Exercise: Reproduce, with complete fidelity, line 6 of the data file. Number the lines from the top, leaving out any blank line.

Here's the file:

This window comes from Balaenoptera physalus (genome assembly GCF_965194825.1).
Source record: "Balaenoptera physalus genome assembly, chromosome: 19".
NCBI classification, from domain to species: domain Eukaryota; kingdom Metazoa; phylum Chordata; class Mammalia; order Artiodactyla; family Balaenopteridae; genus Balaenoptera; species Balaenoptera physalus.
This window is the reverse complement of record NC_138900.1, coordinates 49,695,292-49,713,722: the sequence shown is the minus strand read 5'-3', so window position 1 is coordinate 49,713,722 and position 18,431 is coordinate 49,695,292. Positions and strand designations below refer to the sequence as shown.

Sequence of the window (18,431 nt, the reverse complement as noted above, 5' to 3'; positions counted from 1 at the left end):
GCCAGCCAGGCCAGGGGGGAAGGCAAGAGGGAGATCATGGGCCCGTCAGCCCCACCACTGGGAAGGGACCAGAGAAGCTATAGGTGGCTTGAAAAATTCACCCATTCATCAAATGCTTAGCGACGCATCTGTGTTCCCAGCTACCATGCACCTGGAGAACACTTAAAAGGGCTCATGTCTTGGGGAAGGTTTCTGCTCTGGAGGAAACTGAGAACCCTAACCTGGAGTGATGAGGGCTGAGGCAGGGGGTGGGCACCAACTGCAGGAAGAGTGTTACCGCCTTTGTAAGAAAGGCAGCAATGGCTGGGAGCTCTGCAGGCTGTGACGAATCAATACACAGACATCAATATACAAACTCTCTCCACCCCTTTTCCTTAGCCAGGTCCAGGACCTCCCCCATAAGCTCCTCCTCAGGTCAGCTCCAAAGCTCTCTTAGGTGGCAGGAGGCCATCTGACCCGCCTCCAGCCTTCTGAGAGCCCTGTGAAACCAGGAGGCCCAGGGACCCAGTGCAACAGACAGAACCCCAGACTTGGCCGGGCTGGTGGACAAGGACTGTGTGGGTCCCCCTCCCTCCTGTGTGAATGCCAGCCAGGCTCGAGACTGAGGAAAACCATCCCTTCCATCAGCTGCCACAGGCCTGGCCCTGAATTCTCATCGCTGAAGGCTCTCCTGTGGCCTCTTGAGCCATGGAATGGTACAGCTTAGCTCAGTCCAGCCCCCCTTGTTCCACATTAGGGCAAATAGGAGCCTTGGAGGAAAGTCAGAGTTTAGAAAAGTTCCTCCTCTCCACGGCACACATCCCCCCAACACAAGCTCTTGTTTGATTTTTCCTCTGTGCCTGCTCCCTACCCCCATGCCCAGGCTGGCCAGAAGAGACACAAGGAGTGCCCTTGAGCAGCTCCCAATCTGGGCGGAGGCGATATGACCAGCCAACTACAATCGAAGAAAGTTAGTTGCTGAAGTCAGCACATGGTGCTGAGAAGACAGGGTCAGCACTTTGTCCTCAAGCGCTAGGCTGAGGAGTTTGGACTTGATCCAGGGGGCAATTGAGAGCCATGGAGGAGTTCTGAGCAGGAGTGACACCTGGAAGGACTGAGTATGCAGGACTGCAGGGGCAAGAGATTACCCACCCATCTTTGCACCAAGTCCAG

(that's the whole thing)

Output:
GCCAGCCAGGCCAGGGGGGAAGGCAAGAGGGAGATCATGGGCCCGTCAGCCCCACCACTGGGAAGGGACCAGAGAAGCTATAGGTGGCTTGAAAAATTCACCCATTCATCAAATGCTTAGCGACGCATCTGTGTTCCCAGCTACCATGCACCTGGAGAACACTTAAAAGGGCTCATGTCTTGGGGAAGGTTTCTGCTCTGGAGGAAACTGAGAACCCTAACCTGGAGTGATGAGGGCTGAGGCAGGGGGTGGGCACCAACTGCAGGAAGAGTGTTACCGCCTTTGTAAGAAAGGCAGCAATGGCTGGGAGCTCTGCAGGCTGTGACGAATCAATACACAGACATCAATATACAAACTCTCTCCACCCCTTTTCCTTAGCCAGGTCCAGGACCTCCCCCATAAGCTCCTCCTCAGGTCAGCTCCAAAGCTCTCTTAGGTGGCAGGAGGCCATCTGACCCGCCTCCAGCCTTCTGAGAGCCCTGTGAAACCAGGAGGCCCAGGGACCCAGTGCAACAGACAGAACCCCAGACTTGGCCGGGCTGGTGGACAAGGACTGTGTGGGTCCCCCTCCCTCCTGTGTGAATGCCAGCCAGGCTCGAGACTGAGGAAAACCATCCCTTCCATCAGCTGCCACAGGCCTGGCCCTGAATTCTCATCGCTGAAGGCTCTCCTGTGGCCTCTTGAGCCATGGAATGGTACAGCTTAGCTCAGTCCAGCCCCCCTTGTTCCACATTAGGGCAAATAGGAGCCTTGGAGGAAAGTCAGAGTTTAGAAAAGTTCCTCCTCTCCACGGCACACATCCCCCCAACACAAGCTCTTGTTTGATTTTTCCTCTGTGCCTGCTCCCTACCCCCATGCCCAGGCTGGCCAGAAGAGACACAAGGAGTGCCCTTGAGCAGCTCCCAATCTGGGCGGAGGCGATATGACCAGCCAACTACAATCGAAGAAAGTTAGTTGCTGAAGTCAGCACATGGTGCTGAGAAGACAGGGTCAGCACTTTGTCCTCAAGCGCTAGGCTGAGGAGTTTGGACTTGATCCAGGGGGCAATTGAGAGCCATGGAGGAGTTCTGAGCAGGAGTGACACCTGGAAGGACTGAGTATGCAGGACTGCAGGGGCAAGAGATTACCCACCCATCTTTGCACCAAGTCCAG